How important were the performance space and the surrounding art works for the way you planned the performance? 

Akleriah have previously created site-specific work at the Queen’s House and the gallery itself provides a certain ambiance to do with viewing, with re-seeing. The audience are visitors passing through, hopefully wanting to discover something or to have their curiosity aroused. There is a resonance because of the presence of the paintings of Emma herself, such as Romney’s Lady Emma Hamilton as Cassandra, but also the other faces and scenarios framed and caught in a moment in time, waiting to be looked at.

The performance makes creative use of video projection. Was there a particular rationale behind your use of modern technology?

Jason Wen compiled a film that would work within the piece to suggest images from Emma’s life and surroundings such as the trees in St James’ Park where she paraded as a courtesan, or a beautiful painting of Emma, but he also used modern techniques to edit and play with those images and their duration. The film [projected onto and through fabric] is integrated rather than a backdrop, allowing interplay between the mediums of technology and live performance. To me it echoes the shifting, transitory nature of Emma’s life and fortune and opens up a fuller visual landscape.

The performance features some very imaginative costumes and make-up. Could you tell me a bit about the ideas behind these?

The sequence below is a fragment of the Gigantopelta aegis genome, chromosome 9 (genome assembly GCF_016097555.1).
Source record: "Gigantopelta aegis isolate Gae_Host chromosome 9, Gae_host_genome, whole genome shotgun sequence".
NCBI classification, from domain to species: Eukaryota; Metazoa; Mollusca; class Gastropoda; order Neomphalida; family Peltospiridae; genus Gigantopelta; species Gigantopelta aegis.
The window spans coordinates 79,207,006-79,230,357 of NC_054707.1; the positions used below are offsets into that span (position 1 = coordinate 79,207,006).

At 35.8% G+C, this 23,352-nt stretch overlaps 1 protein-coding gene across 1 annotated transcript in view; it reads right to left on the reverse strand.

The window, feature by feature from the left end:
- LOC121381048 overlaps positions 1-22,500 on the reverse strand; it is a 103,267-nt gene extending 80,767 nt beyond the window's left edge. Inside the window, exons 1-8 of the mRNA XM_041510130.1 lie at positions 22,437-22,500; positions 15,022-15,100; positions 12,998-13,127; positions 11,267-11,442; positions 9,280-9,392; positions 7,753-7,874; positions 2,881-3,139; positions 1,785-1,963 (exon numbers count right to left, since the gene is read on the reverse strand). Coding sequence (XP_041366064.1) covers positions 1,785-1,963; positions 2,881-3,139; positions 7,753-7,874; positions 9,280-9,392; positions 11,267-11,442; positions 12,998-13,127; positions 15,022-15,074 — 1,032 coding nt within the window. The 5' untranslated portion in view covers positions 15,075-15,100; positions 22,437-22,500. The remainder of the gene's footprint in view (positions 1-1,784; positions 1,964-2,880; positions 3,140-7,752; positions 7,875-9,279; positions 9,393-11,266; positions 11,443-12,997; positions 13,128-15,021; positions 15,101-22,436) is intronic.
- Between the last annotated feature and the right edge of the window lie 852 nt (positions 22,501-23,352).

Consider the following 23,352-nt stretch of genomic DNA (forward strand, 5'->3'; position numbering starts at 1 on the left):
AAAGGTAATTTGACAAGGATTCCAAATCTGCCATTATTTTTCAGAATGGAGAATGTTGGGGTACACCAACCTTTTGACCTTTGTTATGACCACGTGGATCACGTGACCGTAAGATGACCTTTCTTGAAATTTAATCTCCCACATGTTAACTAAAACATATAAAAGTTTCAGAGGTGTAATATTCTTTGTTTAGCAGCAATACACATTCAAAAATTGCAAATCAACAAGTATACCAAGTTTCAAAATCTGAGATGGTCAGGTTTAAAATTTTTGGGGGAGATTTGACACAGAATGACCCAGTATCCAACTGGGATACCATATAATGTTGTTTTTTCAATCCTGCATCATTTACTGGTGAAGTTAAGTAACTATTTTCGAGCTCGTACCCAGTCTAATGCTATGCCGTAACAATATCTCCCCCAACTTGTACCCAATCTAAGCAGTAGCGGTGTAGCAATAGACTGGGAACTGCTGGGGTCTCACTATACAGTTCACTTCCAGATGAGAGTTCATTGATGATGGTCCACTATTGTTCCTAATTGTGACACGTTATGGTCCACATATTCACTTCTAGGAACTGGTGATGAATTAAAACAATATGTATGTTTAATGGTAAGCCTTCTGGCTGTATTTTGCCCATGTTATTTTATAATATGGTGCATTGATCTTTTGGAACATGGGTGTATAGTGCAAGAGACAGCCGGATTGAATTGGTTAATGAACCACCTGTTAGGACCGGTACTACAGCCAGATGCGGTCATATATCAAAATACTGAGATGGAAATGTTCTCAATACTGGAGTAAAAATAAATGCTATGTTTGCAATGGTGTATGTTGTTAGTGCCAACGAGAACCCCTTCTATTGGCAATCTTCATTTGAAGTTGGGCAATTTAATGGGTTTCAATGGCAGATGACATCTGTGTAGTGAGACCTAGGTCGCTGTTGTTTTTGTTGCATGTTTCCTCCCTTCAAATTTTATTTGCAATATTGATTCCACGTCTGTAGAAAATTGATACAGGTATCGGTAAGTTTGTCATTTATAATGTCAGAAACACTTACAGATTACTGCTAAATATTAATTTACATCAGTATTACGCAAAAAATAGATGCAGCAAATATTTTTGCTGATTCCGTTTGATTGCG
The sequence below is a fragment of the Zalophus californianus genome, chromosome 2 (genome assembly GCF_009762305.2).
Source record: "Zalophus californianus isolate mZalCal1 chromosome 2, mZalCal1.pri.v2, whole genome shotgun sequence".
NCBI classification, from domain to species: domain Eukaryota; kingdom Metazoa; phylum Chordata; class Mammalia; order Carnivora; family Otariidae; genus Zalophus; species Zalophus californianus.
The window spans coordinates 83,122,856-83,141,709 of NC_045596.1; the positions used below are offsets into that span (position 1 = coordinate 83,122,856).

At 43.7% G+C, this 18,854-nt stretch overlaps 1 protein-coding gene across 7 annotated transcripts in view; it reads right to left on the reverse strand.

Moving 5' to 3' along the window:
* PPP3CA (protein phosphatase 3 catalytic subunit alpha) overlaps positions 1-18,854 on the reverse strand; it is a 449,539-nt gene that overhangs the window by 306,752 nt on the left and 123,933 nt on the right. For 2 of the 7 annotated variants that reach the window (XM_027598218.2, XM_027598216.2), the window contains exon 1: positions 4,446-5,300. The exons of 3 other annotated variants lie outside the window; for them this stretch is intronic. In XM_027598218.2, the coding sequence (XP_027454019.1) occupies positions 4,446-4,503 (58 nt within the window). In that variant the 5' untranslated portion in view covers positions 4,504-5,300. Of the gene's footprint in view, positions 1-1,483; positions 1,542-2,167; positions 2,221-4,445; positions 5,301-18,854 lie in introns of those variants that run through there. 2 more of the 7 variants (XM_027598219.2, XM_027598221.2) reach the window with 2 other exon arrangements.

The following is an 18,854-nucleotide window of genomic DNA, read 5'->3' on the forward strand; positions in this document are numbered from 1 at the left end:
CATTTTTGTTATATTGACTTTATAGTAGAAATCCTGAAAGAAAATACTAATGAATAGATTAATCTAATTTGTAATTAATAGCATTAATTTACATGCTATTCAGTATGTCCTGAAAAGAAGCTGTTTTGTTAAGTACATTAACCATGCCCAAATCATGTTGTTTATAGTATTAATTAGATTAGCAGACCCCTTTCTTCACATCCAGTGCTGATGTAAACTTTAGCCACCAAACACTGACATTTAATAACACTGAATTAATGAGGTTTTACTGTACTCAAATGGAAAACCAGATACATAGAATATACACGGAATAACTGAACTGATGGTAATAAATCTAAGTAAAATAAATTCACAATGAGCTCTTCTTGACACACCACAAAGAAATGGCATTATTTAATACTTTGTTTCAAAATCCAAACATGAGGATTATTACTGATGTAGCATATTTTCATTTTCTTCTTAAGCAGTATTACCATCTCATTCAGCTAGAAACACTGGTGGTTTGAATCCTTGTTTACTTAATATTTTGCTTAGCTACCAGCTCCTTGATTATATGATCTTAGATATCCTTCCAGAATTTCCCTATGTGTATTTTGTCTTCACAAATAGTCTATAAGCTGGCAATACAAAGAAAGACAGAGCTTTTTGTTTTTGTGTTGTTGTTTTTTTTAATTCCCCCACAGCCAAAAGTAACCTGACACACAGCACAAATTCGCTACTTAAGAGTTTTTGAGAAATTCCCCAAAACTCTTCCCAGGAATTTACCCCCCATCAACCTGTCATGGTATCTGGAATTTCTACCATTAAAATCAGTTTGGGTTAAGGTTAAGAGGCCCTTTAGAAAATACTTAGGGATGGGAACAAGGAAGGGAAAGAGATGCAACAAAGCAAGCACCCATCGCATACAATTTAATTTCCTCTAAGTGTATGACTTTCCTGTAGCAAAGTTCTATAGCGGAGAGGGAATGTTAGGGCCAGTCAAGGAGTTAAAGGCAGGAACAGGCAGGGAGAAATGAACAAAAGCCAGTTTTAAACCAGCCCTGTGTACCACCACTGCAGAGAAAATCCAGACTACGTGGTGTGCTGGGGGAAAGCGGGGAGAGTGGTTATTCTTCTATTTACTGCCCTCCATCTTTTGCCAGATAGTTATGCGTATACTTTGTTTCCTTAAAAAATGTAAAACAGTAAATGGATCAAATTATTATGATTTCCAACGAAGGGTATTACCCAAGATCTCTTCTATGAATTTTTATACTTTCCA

The costumes were designed and created by Anna Kompaniets of Akleriah and combine a historical and contemporary representational response to each character. Anna recycles and reappropriates materials and objects within her creations, which adds a further dimension semiotically. For instance, the Queen’s crown featured tiny plastic toy soldiers sprayed gold.

How did the students feel about portraying Emma Hamilton’s life? Were any of them familiar with her story already?

Some had heard of Emma Hamilton but knew little about her life. Early on in the project, Lenka Horakova of Akleriah asked which of the themes that she had identified to do with Emma (such as intrigue, status, loneliness, rivalry, passion) each student specially connected to. This was a very good way of arousing their individual interest and enthusiasm to help create the performance.


Emma Hamilton: Jourdan Powell

Young Emma Hamilton: Ruby Brown

William Hamilton: Rhys Pridmore

Emma’s Mother: Jackie Collins

George Romney and Charles Greville: James Walsom

Queen Maria Carolina: Amy Bentley

Lady X: Chantelle Walker